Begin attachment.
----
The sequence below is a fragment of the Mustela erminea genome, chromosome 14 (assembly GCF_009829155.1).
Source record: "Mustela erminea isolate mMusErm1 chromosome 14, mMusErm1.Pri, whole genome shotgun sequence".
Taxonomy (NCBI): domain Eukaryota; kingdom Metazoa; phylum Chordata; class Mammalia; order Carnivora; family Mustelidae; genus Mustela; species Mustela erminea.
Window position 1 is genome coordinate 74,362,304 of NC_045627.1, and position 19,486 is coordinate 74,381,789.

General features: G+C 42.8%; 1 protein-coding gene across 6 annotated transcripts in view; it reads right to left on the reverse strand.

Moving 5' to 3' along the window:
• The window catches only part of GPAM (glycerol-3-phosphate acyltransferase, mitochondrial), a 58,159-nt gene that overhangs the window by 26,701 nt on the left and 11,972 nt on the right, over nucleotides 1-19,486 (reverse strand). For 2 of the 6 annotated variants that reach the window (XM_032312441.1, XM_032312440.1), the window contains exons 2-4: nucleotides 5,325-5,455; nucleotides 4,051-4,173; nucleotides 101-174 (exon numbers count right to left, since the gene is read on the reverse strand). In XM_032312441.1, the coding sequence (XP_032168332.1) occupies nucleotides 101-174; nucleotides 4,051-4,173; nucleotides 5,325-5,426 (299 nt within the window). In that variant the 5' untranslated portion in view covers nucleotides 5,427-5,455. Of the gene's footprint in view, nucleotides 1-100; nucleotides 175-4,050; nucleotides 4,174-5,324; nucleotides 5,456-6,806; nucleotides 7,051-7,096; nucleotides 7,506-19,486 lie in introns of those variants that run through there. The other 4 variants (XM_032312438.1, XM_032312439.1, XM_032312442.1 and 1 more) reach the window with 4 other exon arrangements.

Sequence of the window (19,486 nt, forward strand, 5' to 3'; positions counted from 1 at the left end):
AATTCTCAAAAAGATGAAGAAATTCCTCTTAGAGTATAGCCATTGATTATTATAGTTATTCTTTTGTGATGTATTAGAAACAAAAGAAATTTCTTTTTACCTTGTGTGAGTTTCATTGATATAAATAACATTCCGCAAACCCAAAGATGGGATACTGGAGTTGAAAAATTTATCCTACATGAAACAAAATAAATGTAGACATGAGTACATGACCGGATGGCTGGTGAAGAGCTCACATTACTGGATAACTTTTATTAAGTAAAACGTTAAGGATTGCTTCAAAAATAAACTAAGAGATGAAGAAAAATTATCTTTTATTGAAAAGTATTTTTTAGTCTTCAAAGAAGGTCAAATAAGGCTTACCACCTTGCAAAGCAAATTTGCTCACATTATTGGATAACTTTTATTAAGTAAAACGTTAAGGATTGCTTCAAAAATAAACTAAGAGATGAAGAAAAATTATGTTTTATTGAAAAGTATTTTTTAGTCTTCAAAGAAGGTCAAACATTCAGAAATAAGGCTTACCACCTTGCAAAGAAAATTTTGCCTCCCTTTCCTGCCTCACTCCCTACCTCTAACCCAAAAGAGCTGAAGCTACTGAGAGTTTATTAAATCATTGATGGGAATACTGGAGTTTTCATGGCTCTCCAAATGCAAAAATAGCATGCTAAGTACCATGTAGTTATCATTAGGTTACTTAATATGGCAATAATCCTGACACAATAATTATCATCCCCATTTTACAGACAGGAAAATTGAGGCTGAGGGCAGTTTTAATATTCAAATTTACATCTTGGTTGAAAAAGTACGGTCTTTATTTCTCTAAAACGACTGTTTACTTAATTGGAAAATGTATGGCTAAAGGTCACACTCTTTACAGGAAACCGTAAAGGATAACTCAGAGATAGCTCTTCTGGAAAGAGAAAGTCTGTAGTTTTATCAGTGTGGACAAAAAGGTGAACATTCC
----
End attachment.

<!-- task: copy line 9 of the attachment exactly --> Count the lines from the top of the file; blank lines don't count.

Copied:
AATTCTCAAAAAGATGAAGAAATTCCTCTTAGAGTATAGCCATTGATTATTATAGTTATTCTTTTGTGATGTATTAGAAACAAAAGAAATTTCTTTTTACCTTGTGTGAGTTTCATTGATATAAATAACATTCCGCAAACCCAAAGATGGGATACTGGAGTTGAAAAATTTATCCTACATGAAACAAAATAAATGTAGACATGAGTACATGACCGGATGGCTGGTGAAGAGCTCACATTACTGGATAACTTTTATTAAGTAAAACGTTAAGGATTGCTTCAAAAATAAACTAAGAGATGAAGAAAAATTATCTTTTATTGAAAAGTATTTTTTAGTCTTCAAAGAAGGTCAAATAAGGCTTACCACCTTGCAAAGCAAATTTGCTCACATTATTGGATAACTTTTATTAAGTAAAACGTTAAGGATTGCTTCAAAAATAAACTAAGAGATGAAGAAAAATTATGTTTTATTGAAAAGTATTTTTTAGTCTTCAAAGAAGGTCAAACATTCAGAAATAAGGCTTACCACCTTGCAAAGAAAATTTTGCCTCCCTTTCCTGCCTCACTCCCTACCTCTAACCCAAAAGAGCTGAAGCTACTGAGAGTTTATTAAATCATTGATGGGAATACTGGAGTTTTCATGGCTCTCCAAATGCAAAAATAGCATGCTAAGTACCATGTAGTTATCATTAGGTTACTTAATATGGCAATAATCCTGACACAATAATTATCATCCCCATTTTACAGACAGGAAAATTGAGGCTGAGGGCAGTTTTAATATTCAAATTTACATCTTGGTTGAAAAAGTACGGTCTTTATTTCTCTAAAACGACTGTTTACTTAATTGGAAAATGTATGGCTAAAGGTCACACTCTTTACAGGAAACCGTAAAGGATAACTCAGAGATAGCTCTTCTGGAAAGAGAAAGTCTGTAGTTTTATCAGTGTGGACAAAAAGGTGAACATTCC